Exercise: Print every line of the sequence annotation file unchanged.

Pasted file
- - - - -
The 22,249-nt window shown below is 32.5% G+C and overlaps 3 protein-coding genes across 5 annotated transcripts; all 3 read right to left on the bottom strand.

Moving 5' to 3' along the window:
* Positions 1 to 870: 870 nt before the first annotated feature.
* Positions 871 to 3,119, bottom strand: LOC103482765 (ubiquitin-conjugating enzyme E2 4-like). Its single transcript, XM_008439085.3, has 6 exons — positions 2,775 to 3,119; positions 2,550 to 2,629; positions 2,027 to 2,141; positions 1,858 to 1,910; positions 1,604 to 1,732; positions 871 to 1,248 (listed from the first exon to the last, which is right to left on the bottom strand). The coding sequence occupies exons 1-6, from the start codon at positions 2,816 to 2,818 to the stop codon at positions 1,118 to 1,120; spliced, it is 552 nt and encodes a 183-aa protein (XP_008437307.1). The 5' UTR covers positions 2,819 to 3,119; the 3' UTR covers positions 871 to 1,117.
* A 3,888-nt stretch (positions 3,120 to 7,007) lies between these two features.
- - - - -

The 22,249-nt window shown below is 32.5% G+C and overlaps 3 protein-coding genes across 5 annotated transcripts; all 3 read right to left on the bottom strand.

Moving 5' to 3' along the window:
* Positions 1 to 870: 870 nt before the first annotated feature.
* Positions 871 to 3,119, bottom strand: LOC103482765 (ubiquitin-conjugating enzyme E2 4-like). Its single transcript, XM_008439085.3, has 6 exons — positions 2,775 to 3,119; positions 2,550 to 2,629; positions 2,027 to 2,141; positions 1,858 to 1,910; positions 1,604 to 1,732; positions 871 to 1,248 (listed from the first exon to the last, which is right to left on the bottom strand). The coding sequence occupies exons 1-6, from the start codon at positions 2,816 to 2,818 to the stop codon at positions 1,118 to 1,120; spliced, it is 552 nt and encodes a 183-aa protein (XP_008437307.1). The 5' UTR covers positions 2,819 to 3,119; the 3' UTR covers positions 871 to 1,117.
* A 3,888-nt stretch (positions 3,120 to 7,007) lies between these two features.